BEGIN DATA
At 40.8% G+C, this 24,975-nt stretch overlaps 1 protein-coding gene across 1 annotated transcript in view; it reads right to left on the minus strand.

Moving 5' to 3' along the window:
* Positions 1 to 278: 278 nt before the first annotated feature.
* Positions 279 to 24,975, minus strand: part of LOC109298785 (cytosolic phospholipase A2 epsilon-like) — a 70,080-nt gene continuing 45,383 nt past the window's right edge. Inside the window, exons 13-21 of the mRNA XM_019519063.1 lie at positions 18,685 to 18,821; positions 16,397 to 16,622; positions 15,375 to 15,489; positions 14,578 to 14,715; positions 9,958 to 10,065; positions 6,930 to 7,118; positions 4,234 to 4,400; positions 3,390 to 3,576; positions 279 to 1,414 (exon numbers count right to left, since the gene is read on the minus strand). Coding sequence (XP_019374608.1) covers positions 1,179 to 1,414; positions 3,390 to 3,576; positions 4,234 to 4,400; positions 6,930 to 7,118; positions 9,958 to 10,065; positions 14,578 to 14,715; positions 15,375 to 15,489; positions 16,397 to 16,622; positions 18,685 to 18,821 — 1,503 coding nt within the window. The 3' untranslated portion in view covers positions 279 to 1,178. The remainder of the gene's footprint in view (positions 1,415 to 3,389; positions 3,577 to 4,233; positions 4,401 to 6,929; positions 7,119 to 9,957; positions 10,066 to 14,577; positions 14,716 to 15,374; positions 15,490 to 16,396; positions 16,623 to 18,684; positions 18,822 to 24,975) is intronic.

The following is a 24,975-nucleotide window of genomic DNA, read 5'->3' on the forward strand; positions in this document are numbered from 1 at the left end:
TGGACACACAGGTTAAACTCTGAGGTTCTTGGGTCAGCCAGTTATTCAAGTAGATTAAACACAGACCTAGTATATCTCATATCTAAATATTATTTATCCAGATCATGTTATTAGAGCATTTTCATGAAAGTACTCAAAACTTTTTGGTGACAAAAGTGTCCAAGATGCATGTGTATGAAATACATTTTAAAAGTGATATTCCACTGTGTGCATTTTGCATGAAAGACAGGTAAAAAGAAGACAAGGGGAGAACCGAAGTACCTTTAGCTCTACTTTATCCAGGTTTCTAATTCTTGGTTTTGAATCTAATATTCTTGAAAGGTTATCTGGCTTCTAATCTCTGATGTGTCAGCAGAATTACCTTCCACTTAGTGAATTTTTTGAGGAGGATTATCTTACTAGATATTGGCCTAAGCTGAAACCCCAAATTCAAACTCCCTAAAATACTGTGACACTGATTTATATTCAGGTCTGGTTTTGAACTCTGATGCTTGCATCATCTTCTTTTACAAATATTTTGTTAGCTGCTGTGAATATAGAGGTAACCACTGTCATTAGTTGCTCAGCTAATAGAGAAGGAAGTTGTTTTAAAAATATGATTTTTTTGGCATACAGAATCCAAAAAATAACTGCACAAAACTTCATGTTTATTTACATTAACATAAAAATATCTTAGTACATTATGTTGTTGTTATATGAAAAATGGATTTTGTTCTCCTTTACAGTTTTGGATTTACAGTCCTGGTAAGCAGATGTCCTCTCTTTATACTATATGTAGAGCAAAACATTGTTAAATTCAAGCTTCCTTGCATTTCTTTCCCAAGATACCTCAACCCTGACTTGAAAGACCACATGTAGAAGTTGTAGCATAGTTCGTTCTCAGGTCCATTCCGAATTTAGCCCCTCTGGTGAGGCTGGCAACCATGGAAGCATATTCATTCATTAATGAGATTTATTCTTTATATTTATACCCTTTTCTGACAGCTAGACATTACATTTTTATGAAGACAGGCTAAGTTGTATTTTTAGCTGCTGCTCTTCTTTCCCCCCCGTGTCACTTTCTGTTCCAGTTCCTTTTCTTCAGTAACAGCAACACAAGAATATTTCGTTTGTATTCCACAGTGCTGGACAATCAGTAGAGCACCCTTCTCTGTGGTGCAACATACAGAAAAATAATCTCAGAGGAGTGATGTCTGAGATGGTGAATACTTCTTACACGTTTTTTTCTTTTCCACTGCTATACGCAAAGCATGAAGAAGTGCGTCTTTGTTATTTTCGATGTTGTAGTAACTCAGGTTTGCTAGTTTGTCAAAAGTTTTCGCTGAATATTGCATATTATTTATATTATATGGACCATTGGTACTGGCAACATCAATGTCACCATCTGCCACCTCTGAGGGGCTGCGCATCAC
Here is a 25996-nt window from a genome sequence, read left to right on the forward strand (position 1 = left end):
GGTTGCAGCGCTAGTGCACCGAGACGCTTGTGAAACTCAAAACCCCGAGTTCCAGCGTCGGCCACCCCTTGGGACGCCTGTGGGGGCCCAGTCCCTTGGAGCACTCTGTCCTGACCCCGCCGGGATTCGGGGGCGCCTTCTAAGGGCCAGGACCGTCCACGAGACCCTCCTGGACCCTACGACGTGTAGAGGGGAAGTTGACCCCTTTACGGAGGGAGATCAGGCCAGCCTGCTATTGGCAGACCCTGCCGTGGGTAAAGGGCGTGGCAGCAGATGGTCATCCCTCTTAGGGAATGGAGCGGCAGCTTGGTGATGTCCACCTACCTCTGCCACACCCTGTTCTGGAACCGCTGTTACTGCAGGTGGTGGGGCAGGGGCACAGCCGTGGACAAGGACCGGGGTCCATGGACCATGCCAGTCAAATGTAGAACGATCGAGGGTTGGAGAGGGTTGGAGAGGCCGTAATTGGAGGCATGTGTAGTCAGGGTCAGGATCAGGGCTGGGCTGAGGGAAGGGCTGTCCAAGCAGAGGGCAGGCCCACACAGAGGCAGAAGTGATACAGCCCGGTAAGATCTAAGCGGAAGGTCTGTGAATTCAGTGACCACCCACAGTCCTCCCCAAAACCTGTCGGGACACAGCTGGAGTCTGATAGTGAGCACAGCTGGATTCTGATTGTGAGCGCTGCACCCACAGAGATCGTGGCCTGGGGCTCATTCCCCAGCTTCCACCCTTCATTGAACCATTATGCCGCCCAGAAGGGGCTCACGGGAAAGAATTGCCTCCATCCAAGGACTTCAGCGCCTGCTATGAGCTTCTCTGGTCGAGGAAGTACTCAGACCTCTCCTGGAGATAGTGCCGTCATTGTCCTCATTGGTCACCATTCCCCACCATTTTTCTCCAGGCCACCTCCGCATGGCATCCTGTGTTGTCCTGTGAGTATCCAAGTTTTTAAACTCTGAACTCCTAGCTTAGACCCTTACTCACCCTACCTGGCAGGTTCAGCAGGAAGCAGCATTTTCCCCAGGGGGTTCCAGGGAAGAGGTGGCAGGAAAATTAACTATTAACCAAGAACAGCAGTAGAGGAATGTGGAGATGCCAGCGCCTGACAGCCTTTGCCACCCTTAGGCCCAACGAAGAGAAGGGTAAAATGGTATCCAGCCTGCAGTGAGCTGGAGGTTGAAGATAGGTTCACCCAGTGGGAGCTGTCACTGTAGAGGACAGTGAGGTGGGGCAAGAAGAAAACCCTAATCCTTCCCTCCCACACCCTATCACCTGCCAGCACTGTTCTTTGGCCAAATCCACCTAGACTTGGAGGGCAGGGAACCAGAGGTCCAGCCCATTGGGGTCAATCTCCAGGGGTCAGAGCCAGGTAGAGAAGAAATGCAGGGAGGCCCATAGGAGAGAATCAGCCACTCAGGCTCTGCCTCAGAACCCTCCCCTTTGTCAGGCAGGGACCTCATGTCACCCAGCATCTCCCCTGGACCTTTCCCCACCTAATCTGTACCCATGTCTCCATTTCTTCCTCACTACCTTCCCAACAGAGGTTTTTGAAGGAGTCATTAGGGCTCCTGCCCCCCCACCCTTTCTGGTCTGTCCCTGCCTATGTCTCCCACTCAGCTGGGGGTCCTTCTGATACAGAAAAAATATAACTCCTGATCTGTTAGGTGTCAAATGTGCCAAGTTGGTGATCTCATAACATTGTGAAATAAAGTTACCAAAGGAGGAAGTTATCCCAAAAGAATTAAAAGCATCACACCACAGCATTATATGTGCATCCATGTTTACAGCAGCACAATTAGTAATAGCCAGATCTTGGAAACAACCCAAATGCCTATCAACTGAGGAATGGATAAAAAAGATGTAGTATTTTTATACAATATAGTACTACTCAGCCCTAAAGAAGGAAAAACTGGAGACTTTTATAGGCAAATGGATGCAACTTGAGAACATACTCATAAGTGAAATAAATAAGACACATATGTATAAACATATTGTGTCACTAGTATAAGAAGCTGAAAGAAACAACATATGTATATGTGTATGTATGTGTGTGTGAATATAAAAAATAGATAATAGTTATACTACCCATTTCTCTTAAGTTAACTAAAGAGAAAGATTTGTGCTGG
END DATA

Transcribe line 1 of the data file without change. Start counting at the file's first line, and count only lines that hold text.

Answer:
At 40.8% G+C, this 24,975-nt stretch overlaps 1 protein-coding gene across 1 annotated transcript in view; it reads right to left on the minus strand.